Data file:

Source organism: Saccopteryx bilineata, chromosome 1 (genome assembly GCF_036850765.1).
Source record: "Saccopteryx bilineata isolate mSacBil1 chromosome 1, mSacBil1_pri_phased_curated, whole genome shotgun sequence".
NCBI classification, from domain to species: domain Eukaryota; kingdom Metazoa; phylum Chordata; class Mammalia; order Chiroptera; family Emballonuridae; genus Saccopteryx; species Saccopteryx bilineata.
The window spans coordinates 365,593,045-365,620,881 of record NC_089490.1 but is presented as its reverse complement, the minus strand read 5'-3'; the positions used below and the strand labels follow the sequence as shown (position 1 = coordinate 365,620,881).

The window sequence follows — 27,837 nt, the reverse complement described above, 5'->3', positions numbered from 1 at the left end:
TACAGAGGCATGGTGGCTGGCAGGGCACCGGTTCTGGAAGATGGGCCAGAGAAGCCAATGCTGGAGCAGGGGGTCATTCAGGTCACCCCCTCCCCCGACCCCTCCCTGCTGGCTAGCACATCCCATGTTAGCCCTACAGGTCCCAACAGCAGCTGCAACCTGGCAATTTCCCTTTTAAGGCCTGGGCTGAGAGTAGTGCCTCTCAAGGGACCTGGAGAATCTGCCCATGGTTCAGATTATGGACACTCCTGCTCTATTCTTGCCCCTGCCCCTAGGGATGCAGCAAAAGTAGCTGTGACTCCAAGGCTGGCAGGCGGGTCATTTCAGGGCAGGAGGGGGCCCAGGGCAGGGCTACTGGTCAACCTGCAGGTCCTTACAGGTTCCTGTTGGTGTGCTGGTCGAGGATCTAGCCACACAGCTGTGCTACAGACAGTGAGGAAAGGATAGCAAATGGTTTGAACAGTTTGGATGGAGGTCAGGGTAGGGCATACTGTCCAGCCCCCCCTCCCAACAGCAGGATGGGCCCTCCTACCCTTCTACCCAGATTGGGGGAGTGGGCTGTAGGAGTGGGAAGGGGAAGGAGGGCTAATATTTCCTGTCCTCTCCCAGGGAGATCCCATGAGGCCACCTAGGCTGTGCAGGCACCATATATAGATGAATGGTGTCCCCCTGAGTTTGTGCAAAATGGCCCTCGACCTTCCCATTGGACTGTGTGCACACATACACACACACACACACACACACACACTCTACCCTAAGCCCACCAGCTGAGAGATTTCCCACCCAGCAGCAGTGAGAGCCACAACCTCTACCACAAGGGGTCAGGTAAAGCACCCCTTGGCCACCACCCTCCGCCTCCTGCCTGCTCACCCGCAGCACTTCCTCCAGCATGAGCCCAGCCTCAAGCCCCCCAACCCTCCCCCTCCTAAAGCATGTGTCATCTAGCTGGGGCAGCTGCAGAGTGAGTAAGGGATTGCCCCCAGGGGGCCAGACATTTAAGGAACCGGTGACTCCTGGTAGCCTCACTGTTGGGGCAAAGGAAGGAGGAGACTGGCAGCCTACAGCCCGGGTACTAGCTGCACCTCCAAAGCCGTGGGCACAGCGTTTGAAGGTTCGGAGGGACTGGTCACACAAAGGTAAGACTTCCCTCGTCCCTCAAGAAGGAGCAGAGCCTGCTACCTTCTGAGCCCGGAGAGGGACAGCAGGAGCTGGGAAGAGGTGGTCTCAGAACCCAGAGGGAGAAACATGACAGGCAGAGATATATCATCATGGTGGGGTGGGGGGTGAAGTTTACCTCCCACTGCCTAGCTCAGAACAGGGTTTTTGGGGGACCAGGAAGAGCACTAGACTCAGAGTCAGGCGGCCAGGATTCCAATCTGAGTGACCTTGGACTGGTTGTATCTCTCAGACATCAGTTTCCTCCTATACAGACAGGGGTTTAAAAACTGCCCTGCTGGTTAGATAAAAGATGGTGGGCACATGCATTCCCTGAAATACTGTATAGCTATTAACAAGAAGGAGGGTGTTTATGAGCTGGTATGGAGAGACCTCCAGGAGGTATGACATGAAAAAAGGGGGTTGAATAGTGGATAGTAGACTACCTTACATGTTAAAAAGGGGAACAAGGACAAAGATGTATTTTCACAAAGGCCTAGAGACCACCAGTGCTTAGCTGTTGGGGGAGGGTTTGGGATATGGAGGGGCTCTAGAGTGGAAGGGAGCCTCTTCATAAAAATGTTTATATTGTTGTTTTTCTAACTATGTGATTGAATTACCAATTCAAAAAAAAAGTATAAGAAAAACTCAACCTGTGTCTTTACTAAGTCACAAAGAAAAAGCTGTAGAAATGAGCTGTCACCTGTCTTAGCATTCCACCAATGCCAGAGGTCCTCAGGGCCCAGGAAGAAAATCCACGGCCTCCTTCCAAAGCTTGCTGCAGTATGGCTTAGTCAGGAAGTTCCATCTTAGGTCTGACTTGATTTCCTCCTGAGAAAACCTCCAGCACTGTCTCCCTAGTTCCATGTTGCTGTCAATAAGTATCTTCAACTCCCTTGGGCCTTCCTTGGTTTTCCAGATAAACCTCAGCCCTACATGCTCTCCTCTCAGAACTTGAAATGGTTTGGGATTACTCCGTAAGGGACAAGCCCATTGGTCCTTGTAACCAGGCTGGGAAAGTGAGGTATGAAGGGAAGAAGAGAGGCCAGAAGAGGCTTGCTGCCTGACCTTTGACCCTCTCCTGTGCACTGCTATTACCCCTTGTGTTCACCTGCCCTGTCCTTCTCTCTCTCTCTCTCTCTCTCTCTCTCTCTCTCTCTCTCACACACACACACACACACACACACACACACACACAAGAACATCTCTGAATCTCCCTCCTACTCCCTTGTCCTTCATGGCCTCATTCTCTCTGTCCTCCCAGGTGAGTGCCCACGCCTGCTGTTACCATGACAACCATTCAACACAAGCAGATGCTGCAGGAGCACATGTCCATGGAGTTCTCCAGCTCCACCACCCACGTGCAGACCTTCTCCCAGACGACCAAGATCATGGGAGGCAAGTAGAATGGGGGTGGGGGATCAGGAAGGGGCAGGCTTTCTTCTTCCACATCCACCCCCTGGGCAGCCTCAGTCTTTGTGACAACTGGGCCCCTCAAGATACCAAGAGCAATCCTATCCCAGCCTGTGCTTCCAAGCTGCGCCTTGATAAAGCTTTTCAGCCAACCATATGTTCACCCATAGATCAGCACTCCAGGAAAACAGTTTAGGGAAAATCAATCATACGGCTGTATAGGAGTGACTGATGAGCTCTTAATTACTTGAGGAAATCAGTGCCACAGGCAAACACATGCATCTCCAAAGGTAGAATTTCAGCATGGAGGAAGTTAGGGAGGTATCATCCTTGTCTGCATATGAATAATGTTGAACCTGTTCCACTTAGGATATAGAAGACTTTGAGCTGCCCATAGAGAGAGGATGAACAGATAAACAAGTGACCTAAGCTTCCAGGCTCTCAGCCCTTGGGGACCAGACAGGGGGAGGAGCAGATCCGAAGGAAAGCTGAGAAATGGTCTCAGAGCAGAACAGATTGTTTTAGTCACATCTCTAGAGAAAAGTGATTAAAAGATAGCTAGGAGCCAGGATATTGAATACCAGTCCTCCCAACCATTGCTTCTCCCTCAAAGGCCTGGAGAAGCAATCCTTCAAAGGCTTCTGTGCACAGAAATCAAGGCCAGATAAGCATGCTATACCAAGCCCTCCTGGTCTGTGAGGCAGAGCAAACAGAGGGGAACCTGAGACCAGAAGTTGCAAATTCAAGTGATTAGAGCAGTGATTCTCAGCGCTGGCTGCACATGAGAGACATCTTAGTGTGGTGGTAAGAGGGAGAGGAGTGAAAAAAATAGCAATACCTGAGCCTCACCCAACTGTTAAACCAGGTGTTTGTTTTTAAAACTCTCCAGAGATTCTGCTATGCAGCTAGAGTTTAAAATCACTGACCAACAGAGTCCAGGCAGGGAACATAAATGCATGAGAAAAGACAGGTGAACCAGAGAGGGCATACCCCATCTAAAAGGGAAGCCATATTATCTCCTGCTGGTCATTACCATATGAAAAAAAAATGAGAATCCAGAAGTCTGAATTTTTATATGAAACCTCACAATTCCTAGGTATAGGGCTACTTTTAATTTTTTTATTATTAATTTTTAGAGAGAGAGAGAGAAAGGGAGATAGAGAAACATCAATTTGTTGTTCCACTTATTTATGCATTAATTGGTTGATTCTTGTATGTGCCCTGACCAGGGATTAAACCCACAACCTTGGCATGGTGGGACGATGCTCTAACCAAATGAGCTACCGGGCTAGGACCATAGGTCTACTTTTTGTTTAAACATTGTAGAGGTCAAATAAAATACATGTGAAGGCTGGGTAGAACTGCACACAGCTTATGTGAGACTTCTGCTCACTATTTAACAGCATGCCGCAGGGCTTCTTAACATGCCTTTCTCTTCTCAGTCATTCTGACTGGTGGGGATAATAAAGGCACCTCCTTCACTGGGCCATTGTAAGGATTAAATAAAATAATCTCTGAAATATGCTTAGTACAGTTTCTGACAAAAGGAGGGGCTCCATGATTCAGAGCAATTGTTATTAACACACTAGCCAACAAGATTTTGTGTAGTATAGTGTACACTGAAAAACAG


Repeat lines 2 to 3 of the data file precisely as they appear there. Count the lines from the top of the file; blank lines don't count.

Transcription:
Source record: "Saccopteryx bilineata isolate mSacBil1 chromosome 1, mSacBil1_pri_phased_curated, whole genome shotgun sequence".
NCBI classification, from domain to species: domain Eukaryota; kingdom Metazoa; phylum Chordata; class Mammalia; order Chiroptera; family Emballonuridae; genus Saccopteryx; species Saccopteryx bilineata.